The number of exercise races in Swedes is growing like never before, but in spite of that the general public's health isn’t improving. That’s because many Swedes in need of exercising, those with low income and less education, aren’t. Vasaloppet, the world’s most famous ski race, had to close for registering after ten minutes, when the 15,800 spots had been sold out. Now Vasaloppet and Göteborgsvarvet (the Göteborg half marathon) collect statistics over who their participants are, and the statistics show that the participants in general are highly educated; of all the skiers during the Vasaloppet week, 65% had studied at least three years at either college or university, for Göteborgsvarvet the number was 63%. Same thing with income, the average income of the Vasaloppet participants was 380,000 SEK ($57,000), and the runners in Göteborg made an average of 400,000 SEK ($60,000).

“We see that those with a higher income are also more aware of their health, and it is common to have running on the CV to show that one is working out,” says Bo Edsberger, director of the Göteborgsvarvet. Even LO (Landsorganisationen or the Swedish Trade Union Confederation), points at the link between exercising and class. During Almedalsveckan (the Almedalen Week, an annual political event taking place in and around Almedalen on Gotland), a new report was presented showing that officials exercise more than those who work outdoors. “If you have a higher education and income, you exercise more, and that is specifically true in the western world. You have better health, which also has to do with the prevalence of diabetes, obesity, etc,” says Örjan Ekblom, senior lecturer at the unit for Physical Activity and Health at Gymnastik- och idrottshögskolan (the Swedish School of Sports and Health Sciences). The differences are also seen in the general folk health statistics. People with shorter education and lower income spend their time off more sedately. So in spite of the exercise trend, the Swedes’ general state of physical activity is fairly still. “The paradox is that the races aren’t attracting those who would most benefit from them,” Ekblom continues.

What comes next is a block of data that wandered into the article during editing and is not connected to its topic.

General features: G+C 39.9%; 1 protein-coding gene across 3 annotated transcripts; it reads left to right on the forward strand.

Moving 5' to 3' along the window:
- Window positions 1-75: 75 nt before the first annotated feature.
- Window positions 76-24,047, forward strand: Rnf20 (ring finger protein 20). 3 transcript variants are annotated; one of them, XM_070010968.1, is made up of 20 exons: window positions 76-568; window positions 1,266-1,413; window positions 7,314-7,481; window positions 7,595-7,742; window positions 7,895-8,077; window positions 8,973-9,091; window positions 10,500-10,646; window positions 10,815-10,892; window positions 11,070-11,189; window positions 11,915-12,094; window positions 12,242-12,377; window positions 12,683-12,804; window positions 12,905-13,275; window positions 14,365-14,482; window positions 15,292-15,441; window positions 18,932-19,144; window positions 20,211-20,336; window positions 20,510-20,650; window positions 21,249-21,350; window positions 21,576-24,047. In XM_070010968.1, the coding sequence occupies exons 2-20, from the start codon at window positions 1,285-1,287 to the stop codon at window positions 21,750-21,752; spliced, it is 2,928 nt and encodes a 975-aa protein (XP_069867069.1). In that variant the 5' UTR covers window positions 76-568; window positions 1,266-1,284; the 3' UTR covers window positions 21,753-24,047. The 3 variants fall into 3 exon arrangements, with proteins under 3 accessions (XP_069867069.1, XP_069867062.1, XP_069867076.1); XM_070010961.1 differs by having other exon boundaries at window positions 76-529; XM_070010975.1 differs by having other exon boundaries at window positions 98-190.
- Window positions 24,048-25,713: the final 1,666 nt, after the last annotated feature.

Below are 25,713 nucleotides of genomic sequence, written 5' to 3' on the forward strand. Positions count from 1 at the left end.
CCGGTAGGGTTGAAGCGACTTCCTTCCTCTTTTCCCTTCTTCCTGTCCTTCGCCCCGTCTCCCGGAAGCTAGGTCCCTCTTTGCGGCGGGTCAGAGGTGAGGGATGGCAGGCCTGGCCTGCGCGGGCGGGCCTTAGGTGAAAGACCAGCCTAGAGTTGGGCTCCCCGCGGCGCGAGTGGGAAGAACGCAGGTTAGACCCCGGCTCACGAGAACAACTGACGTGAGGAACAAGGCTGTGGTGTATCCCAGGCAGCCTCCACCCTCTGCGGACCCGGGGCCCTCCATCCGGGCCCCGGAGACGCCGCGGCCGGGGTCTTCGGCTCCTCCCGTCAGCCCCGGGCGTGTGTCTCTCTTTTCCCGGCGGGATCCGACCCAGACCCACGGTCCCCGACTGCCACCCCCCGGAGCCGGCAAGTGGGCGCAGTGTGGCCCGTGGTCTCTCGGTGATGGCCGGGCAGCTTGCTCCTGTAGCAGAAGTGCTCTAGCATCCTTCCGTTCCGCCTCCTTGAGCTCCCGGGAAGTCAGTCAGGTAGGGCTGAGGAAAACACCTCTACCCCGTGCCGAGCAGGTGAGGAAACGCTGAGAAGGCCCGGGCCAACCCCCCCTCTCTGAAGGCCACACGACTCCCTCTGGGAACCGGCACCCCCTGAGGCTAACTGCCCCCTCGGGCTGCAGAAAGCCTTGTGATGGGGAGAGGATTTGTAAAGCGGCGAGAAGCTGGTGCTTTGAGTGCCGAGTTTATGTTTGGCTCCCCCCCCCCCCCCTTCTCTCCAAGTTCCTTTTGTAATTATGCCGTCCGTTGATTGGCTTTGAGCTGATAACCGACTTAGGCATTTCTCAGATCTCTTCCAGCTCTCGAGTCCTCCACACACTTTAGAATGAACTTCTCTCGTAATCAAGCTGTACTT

“Much has to do with how we are to reach those who are physically inactive and there’s a need for knowledge and development.” Mats Olsson, a researcher at the research firm Kairos agrees. Olsson works on the study Morgondagen’s exercise habits.
“It’s always the same people participating in the races, those who are already believers, but the message is not spread to the rest of the people. And the question is what happens in a society where some people spend time and money on creating better health, while others don’t do anything?” In the neighborhood of Gårdsten in Göteborg, the organization behind Göteborgsvarvet has a project where they work on adult exercising since a year and a half back. “It’s a blank spot on the map, a place not represented among our participants. We want to get more people to run, but our main goal is to spread health,” Edsberger explains.